Yury Fedotov

Director General/Executive Director

 

Remarks at the launch of Drug Money: the illicit proceeds of opiates trafficked on the Balkans route

26 November 2015

Excellencies,

Distinguished Guests,

Ladies and Gentlemen,

I am pleased to join you today for the launch of the UNODC publication: Drug Money: The illicit proceeds of opiates trafficked on the Balkans route.

As the report makes clear huge profits are made from the flow of opiates from their source in Afghanistan and along the so-called Balkans route to Western and Central Europe.    

The UNODC study estimates that the total monetary value of illicit opiates trafficked along this route is worth US$28 billion annually. A figure greater than the Gross Domestic Product of Afghanistan.

But, as the report also notes, Afghanistan's opiate production is part of a much bigger problem.

Opiate trafficking has a negative economic impact along the entire Balkans trafficking route.

One that is actually greater than Afghanistan's problem because criminal organizations operating outside the country have greater reach and financial impact than those operating within Afghanistan.

As an example, the four largest European markets for opiates, when viewed together, account for nearly half of the gross profit generated by opiate trafficking along the Balkans route.

I, therefore, welcome this report. Solid analysis and detailed information are vital for understanding the scale of the problem and for designing clear and comprehensive solutions.

One solution is a renewed emphasis on disrupting the financial flows and concentrating on money laundering. Removing the criminal profit, and in taking away the criminal's incentive is essential.    

UNODC is experienced at undertaking research that builds a detailed picture of the problem, while assisting Member States by providing effective and tailored projects and programmes.

There is a need. UNODC's recent Afghanistan Opium Survey 2015 has shown that cultivation and production of opium from the country declined. This is welcome news.

But the Afghan government and the international community, including Balkans route countries, need to commit themselves to further close cooperation at the strategic and operational levels.

If this is done, I see a real window of opportunity for us to capitalise on this welcome development and to turn it into an ongoing trend. But, I also acknowledge it will take a massive joint effort that requires resources and funding.

UNODC is currently helping through its regional programmes, including West and Central Asia, as well as the country programme for Afghanistan and the regional programme for Afghanistan and  neighbouring countries.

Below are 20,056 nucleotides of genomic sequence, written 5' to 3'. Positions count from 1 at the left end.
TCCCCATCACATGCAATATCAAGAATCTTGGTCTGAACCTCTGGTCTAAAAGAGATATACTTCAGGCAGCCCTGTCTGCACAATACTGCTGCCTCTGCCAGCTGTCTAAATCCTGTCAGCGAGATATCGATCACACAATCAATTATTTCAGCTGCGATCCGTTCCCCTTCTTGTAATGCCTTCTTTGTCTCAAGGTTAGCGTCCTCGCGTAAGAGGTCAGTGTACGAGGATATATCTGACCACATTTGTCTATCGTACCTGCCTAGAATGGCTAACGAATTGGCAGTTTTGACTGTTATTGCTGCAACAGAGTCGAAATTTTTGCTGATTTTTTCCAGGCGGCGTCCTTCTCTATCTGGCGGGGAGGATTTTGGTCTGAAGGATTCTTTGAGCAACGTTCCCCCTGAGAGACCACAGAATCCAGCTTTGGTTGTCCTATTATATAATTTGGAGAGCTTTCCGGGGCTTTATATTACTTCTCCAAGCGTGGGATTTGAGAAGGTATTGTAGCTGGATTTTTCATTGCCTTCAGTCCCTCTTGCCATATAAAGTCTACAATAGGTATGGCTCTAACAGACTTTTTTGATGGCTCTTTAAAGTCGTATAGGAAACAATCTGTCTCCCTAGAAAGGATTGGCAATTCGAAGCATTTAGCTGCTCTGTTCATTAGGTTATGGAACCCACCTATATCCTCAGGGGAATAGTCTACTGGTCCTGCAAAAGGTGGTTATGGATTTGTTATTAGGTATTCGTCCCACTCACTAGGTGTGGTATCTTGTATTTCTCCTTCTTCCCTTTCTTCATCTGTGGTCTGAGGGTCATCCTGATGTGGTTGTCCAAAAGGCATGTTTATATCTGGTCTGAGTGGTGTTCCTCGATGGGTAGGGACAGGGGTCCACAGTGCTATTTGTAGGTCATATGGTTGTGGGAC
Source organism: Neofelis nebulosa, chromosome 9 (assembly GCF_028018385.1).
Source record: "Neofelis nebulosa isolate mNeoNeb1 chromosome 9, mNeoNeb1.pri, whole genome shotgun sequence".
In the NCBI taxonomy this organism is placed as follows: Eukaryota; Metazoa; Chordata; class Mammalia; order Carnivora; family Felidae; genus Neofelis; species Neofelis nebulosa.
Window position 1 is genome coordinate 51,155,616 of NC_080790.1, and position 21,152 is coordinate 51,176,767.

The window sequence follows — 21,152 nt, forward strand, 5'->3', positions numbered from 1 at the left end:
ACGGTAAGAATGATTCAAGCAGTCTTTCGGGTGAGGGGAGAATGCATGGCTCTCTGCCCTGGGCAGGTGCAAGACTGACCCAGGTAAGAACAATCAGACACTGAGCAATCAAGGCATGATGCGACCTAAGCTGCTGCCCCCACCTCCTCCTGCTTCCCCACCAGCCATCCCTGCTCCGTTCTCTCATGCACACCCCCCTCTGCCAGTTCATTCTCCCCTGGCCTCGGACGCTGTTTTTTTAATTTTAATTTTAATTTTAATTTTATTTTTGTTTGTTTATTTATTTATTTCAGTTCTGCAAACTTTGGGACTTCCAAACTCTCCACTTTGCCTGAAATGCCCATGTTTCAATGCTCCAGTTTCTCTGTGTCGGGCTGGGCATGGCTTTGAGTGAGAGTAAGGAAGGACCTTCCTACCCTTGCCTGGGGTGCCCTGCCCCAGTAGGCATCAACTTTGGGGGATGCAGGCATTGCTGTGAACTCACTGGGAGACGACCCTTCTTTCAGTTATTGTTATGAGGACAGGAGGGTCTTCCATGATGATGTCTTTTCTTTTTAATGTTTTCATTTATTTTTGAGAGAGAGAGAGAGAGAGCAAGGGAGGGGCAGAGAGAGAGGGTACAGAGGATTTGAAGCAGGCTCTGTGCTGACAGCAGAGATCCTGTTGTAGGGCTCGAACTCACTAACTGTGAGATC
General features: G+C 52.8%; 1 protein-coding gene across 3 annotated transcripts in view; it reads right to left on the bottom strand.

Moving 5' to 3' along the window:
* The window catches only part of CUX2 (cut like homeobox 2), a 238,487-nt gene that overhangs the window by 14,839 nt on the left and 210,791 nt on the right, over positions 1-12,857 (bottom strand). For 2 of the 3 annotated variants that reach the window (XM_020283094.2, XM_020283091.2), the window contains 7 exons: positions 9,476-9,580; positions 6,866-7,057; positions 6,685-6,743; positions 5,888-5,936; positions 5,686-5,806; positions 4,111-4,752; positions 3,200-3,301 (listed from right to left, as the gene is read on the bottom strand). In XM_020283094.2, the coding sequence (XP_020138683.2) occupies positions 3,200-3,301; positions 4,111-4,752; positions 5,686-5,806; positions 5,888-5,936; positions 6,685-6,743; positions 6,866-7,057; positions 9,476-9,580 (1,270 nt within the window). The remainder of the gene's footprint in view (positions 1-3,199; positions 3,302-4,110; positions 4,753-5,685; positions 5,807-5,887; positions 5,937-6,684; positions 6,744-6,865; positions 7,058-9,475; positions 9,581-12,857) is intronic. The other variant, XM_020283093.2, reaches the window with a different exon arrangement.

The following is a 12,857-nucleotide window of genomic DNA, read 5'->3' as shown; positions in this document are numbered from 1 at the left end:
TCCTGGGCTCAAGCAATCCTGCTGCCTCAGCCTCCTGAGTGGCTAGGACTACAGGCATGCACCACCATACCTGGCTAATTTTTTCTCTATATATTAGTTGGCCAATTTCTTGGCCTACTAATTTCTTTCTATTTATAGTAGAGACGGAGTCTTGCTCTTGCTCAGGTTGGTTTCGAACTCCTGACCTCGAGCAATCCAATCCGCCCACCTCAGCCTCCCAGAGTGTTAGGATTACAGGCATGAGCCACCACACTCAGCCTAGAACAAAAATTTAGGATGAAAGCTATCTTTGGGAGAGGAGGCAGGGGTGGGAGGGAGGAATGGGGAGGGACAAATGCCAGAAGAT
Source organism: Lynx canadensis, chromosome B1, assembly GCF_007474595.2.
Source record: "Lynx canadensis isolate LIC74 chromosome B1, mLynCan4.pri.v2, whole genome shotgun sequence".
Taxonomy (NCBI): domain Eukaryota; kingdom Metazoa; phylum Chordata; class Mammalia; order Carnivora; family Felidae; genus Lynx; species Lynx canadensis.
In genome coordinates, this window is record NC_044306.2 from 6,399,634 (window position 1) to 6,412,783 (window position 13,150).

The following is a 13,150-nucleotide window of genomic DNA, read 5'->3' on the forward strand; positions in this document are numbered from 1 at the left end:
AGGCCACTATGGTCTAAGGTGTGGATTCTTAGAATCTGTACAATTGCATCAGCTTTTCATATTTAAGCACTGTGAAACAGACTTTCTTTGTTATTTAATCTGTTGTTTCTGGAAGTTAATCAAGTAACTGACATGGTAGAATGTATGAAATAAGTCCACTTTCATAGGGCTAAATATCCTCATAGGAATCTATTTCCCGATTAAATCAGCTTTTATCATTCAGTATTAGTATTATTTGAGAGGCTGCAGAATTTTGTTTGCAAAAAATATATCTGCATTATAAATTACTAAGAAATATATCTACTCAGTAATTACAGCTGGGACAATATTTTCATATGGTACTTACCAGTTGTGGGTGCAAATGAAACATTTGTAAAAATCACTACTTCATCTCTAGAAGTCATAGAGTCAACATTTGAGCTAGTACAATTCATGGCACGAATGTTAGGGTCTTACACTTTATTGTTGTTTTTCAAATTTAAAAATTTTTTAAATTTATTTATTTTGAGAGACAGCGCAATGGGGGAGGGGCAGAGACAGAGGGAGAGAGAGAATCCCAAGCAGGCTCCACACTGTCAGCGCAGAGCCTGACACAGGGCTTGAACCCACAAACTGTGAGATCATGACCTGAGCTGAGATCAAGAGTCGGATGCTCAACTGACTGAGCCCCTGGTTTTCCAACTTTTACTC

Our renewed South Eastern European programme, which is also being launched today, provides a solid foundation for our regional activities.

The illicit drug trade is linked to many other transnational organized crimes such as cultural property, oil and other natural resources and helps to finance acts of terrorism and extremism.

To confront these issues in a comprehensive manner, we need to be nimble and adaptive. Our Inter-regional drug control approach is creating fresh opportunities using these methods.  

Under the umbrella of this programme, UNODC's "networking the networks" initiative is creating opportunities for cooperation in real time across countries, regions and indeed the globe.

Fundamental to this work is greater connectivity among key organizations along the trafficking routes.

The initiative brings together agencies from around the world, including CARICC, JPC and GCC CIC, as well as Europol, and INTERPOL, among many others.

Co-managed by UNODC and the World Customs Organization, the container control programme has significantly increased the detection and confiscation of drugs and other illicit goods.

At present, the CCP is operational in Albania, Bosnia and Herzegovina and Montenegro. In Albania, in particular, there have been a number of successes, including the seizure of 31.2 kg of heroin.

Although operating outside the Balkans region our Maritime Crime Programme is also growing to help states disrupt trafficking flows.

Ladies and Gentlemen,

Information precedes action. We must use the research and analysis contained in this report to sharpen our efforts and deal a significant blow to the criminals trafficking in opiates along the Balkans route.

To do this, we must seize their profits, while also preventing the movement of opiates, and promoting science-based prevention and treatment for those suffering from drug use.

Thank you.